Magazine article Information Outlook

Chief Knowledge Officers? Perceptions, Pitfalls & Potentials

Magazine article Information Outlook

Chief Knowledge Officers? Perceptions, Pitfalls & Potentials

Article excerpt

Attend any conference or event where information professionals are gathered these days and the discussion will turn, sooner or later, to the issue of new roles for the profession. One of the roles being discussed is that of "chief knowledge officer" or "knowledge executive." This role is viewed by many in our profession as a logical, and perhaps deserved, fit for librarians.

A few years ago when "chief information officer" positions were being carved out, many librarians were aghast when these roles were filled with candidates from the systems environment rather than from the library profession. Will - or we should say - is this pattern being repeated with the emerging knowledge executive roles? Will information professionals fill these positions? Perhaps the questions to be asked are:

* should information professionals fill these positions?

* what are the competencies required for these executive positions?

* do librarians have these competencies?

Market research recently completed for SLA indicates some of the answers to these questions. The finding are crucial to our future. We must not only listen, but also learn from them.

Market Research: Background

In summer 1996, Knight-Ridder Information, Inc. and Teltech Technical Knowledge Service agreed to sponsor the development costs of the Special Libraries Association Executive Leadership Program through the year 2000. The association welcomed this addition to their professional development program. For years, the association had been offering a broad array of courses, including the Middle Management Institute, primarily aimed at librarians in entry-level through to middle management career stages. This new course would focus on the competencies and skill development requirements for those librarians on the career path to executive positions.

SLA strongly felt that the Executive Leadership Program be market driven, with its design and curriculum based on market research. The methodology used for this research involved a series of interviews with both executives and senior management librarians within organizations representative of SLA's top constituencies. It was critical to complete interviews with both of these segments to ensure the results reflected perceptions of the organizations' executive ranks as well as of the library market being targeted for this course. Interviews were conducted with 23 individuals within 11 organizations.

The findings from these interviews are extremely interesting within the context of a discussion concerning chief knowledge executives positions. They not only offer valuable insights into the competencies expected of executives in general, and of knowledge executives in particular, but also highlight which of these competencies many librarians feel they do not have and recognize that they must develop for their careers to progress.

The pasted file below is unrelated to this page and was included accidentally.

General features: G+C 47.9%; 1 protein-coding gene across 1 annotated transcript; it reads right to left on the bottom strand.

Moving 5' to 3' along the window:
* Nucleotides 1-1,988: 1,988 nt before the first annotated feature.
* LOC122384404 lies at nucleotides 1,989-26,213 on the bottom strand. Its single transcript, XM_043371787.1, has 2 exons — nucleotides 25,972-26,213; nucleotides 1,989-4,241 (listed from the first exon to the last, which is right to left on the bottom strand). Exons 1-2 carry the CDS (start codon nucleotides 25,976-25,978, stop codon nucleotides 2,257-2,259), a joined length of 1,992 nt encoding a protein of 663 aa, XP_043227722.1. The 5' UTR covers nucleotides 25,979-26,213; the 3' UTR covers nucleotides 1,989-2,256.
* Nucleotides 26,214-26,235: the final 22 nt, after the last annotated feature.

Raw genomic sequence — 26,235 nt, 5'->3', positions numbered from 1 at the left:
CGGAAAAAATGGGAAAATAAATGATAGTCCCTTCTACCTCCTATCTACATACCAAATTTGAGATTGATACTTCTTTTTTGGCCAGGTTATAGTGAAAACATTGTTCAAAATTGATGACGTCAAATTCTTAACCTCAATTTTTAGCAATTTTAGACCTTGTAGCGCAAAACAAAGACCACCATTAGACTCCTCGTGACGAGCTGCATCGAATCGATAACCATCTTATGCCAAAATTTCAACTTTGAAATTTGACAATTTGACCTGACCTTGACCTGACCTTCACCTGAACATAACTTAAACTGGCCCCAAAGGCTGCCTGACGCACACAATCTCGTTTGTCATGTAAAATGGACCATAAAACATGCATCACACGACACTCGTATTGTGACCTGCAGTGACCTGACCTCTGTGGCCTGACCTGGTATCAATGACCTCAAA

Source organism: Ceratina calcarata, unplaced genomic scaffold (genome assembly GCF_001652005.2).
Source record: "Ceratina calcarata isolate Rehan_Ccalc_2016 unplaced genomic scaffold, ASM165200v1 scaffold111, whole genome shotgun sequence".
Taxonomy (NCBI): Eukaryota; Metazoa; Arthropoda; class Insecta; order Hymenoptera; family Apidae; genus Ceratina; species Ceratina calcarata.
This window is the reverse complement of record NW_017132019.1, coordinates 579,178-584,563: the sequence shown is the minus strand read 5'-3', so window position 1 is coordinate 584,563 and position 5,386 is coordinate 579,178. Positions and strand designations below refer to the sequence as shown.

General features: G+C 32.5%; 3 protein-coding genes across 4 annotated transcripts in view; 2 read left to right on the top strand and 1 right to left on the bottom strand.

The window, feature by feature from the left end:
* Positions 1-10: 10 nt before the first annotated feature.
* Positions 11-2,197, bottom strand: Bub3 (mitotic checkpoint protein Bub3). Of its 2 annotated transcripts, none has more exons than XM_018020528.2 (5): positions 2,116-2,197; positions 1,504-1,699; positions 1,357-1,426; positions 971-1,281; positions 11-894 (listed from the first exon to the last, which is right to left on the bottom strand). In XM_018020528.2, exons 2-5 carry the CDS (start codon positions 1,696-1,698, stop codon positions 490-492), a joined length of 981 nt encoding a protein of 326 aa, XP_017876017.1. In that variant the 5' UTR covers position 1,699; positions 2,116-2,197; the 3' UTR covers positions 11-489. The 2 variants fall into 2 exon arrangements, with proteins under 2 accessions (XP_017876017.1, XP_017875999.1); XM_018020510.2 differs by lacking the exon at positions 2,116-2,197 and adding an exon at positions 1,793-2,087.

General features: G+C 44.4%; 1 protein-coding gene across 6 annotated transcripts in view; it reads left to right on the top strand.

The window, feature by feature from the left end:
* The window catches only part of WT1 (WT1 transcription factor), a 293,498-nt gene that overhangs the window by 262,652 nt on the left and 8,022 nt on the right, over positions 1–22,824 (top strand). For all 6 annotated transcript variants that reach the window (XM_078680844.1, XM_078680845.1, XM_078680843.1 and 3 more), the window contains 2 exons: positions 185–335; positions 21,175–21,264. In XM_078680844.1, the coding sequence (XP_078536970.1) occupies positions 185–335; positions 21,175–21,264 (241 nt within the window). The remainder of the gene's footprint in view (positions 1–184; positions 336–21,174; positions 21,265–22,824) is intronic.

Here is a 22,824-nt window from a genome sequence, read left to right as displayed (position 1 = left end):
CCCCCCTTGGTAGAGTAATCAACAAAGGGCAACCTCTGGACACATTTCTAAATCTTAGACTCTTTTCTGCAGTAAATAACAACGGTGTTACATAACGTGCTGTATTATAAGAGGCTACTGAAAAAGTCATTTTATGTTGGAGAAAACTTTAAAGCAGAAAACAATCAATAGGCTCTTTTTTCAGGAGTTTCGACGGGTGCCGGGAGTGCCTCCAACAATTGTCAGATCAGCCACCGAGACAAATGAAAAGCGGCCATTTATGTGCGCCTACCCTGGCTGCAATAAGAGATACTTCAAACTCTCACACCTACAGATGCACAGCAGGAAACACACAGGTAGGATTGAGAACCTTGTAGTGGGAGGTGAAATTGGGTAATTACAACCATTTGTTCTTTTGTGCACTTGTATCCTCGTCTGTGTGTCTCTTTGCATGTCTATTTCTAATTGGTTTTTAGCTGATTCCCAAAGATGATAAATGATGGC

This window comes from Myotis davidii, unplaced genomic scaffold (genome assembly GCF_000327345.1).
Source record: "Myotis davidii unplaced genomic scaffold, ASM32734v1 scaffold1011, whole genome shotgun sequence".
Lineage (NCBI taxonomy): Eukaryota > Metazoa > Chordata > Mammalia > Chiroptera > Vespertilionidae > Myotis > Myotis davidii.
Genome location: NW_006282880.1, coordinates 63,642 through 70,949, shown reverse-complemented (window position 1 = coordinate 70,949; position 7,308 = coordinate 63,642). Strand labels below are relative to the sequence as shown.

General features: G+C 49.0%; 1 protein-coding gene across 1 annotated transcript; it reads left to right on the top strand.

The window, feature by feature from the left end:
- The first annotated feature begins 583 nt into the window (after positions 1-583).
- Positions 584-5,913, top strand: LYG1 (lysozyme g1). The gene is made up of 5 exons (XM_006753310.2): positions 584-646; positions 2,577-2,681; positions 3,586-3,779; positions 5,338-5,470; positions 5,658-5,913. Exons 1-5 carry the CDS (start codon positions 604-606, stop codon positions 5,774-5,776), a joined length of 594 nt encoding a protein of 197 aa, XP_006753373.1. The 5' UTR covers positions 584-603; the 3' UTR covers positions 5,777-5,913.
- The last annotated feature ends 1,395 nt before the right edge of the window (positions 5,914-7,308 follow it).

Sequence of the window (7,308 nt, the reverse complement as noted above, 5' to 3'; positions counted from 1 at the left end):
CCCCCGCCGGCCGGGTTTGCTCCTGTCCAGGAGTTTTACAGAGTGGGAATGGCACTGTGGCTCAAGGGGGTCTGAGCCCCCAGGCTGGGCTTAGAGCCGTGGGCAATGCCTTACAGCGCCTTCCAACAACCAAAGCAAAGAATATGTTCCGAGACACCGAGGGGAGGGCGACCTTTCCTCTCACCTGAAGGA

The Findings: Perceptions

The findings pertinent to this discussion are organized as follows:

1. Executive Competencies: competencies organizations look for in their executives.

2. Knowledge Executive Competencies: competencies organizations involved in or developing knowledge management initiatives look for in executives responsible for these areas.

3. Executive Competency Development for Librarians: competency gaps librarians feel they must address to progress to executive positions.

4. Knowledge Executive Competency Development for Librarians: competency gaps librarians feel they must address to progress to these knowledge executive positions.

1. Executive Competencies:

Based on the research, executives are expected to demonstrate these competencies and specific skill sets:

(a) Communication

Presentation Skills:

* present information and concepts concisely, articulately, coherently and within the audience's context

Influencing Skills:

* build a large lobby of peers, superiors, subordinates, enlisting support as required

* demonstrate strong negotiation and persuasive abilities

Inter-Personal Skills:

* demonstrate a presence, confidence, and assertiveness

* convey potentially sensitive messages with empathy

(b) Leadership

Skill sets for this competency are grouped under the fundamental practices Kouzes and Posner discovered from their research of leadership behaviors (James M. …

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